Q: I know you advocate keeping pets indoors, and I'm writing to urge your readers to do so, as dangers exist that we don't even realize.
Dakota the cat came into our lives eight years ago. He was about 6 months old, with an infected toe that our vet had to amputate. He probably entered our home because he was injured and knew he needed to heal, and as soon as he did, he went back to being mostly an outside cat.
Dakota was a friendly character with a sweet disposition, nonchalantly enjoying living mostly outdoors, and we were complacent about it. After all, we live in a well-populated, non-rural city, in a safely-lit neighborhood. It never occurred to us to worry about coyotes. Unfortunately, for our beloved neighborhood cat, we were wrong.
Readers, please keep your pets inside (especially at night), safe from vicious predators, so you won't have to experience the grief we're dealing with now. -- C.W., Palm Harbor, FL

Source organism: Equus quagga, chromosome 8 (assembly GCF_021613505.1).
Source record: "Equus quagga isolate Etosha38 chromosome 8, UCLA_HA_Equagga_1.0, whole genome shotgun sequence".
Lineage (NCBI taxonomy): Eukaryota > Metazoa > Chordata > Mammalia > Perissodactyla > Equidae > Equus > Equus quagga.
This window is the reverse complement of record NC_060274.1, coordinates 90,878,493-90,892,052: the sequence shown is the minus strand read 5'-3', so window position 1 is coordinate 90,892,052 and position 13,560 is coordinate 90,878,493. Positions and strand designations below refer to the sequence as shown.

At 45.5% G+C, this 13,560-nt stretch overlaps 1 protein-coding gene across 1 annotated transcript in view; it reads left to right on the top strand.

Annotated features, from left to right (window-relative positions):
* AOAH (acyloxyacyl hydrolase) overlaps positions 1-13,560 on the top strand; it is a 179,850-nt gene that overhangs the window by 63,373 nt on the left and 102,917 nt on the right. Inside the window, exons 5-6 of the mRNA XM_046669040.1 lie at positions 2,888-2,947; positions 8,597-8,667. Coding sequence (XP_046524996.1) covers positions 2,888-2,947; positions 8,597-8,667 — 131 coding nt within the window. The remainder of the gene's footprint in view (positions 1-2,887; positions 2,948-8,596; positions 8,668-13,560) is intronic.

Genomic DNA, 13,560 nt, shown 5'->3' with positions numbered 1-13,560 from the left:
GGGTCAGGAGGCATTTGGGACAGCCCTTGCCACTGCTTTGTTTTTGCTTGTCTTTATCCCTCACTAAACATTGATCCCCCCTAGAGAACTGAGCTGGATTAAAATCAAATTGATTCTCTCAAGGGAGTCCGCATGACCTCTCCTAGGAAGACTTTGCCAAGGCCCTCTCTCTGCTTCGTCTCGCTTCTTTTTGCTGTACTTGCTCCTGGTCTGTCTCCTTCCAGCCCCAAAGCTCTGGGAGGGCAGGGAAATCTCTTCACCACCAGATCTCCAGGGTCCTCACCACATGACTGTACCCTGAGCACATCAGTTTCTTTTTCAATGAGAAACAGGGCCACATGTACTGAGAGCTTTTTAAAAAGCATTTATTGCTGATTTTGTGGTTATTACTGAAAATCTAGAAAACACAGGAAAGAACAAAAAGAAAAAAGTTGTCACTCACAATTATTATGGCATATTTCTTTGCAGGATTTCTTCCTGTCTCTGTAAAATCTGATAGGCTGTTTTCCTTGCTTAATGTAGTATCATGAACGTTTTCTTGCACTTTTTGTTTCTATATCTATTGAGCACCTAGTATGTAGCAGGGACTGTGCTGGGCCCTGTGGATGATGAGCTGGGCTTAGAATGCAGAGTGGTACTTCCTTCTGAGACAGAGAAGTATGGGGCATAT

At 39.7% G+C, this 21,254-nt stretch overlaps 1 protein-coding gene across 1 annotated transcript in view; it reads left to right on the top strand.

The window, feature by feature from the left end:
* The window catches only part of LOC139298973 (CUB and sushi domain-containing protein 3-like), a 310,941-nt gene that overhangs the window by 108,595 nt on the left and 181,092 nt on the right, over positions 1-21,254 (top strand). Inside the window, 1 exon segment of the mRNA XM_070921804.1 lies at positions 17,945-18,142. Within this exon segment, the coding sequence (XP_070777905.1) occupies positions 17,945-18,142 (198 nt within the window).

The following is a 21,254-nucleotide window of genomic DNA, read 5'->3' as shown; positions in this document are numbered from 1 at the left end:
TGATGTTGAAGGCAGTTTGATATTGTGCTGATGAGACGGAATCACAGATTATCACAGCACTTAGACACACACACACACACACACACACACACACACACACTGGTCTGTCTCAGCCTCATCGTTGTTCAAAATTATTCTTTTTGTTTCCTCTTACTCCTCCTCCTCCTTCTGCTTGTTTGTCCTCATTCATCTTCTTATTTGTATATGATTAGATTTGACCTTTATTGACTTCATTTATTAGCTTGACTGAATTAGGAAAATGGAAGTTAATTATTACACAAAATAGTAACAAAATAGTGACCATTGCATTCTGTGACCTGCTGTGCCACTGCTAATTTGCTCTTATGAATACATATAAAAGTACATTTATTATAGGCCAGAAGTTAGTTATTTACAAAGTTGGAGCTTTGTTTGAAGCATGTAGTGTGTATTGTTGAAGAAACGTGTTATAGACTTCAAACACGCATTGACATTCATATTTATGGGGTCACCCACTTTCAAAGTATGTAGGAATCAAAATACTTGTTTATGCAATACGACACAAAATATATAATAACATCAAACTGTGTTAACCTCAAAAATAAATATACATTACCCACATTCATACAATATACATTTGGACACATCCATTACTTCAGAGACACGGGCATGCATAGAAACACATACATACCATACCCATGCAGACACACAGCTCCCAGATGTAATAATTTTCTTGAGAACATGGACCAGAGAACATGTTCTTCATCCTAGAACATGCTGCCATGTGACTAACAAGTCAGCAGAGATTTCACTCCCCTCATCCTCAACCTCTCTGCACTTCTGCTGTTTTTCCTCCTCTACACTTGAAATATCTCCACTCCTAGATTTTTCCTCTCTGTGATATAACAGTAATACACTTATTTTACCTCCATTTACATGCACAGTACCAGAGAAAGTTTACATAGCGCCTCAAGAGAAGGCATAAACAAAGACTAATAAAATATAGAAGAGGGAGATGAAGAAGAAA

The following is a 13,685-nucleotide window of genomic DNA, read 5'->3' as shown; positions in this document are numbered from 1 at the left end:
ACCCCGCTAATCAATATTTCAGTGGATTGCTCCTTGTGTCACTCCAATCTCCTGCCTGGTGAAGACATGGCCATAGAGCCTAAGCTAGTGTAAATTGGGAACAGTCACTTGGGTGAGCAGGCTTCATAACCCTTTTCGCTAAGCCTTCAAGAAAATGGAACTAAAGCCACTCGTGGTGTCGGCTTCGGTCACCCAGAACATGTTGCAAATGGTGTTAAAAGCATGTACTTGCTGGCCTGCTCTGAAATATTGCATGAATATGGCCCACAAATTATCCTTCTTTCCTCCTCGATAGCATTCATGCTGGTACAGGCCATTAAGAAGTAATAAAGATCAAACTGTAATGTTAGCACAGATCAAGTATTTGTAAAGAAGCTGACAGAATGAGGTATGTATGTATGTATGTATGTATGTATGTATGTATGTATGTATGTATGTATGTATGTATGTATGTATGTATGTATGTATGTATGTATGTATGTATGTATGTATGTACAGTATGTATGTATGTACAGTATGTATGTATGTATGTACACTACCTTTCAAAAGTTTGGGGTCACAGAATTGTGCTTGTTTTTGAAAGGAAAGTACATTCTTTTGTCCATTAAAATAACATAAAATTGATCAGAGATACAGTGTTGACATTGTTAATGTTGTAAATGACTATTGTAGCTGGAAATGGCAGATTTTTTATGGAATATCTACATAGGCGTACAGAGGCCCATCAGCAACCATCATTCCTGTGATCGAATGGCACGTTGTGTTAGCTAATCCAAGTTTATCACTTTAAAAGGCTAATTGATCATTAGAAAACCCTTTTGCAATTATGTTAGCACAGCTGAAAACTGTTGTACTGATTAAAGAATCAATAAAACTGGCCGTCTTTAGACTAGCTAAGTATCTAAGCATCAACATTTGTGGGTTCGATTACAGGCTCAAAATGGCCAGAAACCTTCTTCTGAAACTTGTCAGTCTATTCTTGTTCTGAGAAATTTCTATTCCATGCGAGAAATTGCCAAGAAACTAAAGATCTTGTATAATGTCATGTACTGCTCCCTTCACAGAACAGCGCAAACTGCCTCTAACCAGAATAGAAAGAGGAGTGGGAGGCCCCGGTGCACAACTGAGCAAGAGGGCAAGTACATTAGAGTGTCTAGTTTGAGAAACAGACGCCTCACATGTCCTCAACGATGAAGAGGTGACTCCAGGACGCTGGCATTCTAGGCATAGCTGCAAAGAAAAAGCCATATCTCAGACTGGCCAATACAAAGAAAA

Q: Sometimes we see cats wandering around outside, presumably pets let out for the night. We know that these poor cats can be hit by cars, poisoned by chemicals, or even attacked by rats. (No kidding; have you seen the size of Chicago rats?) Now, with coyote sighted even in Chicago, why don't people realize that letting their cats outside is a death sentence? -- C.F., Chicago, IL.
A: I don't blame the coyotes; they're merely trying to survive. Coyotes are highly adaptable and will dine on anything they can find -- which can include our pets. I'm sorry for your loss, C.W., but enormously grateful you decided to tell your story.